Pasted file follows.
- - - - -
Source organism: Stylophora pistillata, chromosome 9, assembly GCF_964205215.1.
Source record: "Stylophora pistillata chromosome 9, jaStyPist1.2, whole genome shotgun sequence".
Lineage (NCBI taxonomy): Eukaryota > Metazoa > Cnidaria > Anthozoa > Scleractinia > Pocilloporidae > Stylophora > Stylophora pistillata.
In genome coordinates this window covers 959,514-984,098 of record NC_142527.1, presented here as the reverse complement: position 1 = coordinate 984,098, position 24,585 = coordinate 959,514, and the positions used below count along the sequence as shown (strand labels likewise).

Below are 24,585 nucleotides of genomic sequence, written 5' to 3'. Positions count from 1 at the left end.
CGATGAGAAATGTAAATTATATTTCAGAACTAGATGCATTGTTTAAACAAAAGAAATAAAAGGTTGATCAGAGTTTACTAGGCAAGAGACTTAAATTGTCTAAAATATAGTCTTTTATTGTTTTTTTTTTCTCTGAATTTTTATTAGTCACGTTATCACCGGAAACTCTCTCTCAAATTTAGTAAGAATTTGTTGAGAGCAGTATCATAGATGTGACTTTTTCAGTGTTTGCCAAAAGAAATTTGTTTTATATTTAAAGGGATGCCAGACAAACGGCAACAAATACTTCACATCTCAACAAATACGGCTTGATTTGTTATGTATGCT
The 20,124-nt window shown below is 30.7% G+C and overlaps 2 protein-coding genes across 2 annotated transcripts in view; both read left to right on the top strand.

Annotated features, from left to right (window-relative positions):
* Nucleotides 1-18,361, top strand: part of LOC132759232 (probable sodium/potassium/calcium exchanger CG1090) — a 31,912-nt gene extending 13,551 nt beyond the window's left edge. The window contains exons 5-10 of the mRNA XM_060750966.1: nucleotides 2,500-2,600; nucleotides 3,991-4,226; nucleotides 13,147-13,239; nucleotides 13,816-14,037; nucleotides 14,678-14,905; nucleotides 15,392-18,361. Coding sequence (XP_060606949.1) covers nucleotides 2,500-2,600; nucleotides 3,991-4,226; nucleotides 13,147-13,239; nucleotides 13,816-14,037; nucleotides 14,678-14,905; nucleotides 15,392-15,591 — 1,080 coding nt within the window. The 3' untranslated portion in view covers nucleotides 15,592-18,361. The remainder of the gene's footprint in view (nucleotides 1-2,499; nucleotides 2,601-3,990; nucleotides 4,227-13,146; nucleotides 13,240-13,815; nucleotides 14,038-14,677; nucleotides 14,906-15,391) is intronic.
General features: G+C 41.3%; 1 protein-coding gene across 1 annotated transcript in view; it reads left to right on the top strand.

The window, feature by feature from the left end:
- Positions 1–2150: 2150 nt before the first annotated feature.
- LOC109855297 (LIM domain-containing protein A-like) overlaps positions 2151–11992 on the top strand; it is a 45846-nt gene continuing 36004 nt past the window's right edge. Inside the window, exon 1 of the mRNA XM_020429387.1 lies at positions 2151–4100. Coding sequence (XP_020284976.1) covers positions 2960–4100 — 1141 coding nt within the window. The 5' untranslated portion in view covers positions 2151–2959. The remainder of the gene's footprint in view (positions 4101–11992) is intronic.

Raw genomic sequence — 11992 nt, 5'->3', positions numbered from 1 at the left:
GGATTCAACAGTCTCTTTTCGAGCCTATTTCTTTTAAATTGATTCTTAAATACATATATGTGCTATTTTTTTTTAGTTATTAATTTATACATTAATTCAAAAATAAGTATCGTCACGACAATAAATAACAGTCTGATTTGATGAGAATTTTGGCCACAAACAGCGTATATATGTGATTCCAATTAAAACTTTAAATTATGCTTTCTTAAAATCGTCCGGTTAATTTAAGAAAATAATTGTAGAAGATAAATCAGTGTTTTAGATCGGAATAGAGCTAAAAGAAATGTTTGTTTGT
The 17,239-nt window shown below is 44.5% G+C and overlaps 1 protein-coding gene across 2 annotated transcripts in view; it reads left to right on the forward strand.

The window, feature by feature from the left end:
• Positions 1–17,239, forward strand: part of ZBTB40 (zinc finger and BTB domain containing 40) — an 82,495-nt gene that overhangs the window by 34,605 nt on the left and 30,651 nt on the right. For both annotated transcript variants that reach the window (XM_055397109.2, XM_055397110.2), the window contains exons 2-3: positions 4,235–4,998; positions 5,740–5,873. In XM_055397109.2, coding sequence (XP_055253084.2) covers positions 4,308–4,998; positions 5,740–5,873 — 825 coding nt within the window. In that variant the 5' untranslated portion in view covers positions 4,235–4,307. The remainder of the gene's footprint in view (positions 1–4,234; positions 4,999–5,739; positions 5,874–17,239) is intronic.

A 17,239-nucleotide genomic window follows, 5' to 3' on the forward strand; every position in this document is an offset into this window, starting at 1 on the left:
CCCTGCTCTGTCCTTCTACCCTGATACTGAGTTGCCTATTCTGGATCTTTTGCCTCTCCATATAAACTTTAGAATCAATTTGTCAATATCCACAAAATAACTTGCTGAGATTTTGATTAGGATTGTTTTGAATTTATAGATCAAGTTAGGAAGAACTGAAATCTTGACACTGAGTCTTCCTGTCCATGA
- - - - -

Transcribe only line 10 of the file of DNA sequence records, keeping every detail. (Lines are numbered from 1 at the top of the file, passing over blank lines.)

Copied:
General features: G+C 41.3%; 1 protein-coding gene across 1 annotated transcript in view; it reads left to right on the top strand.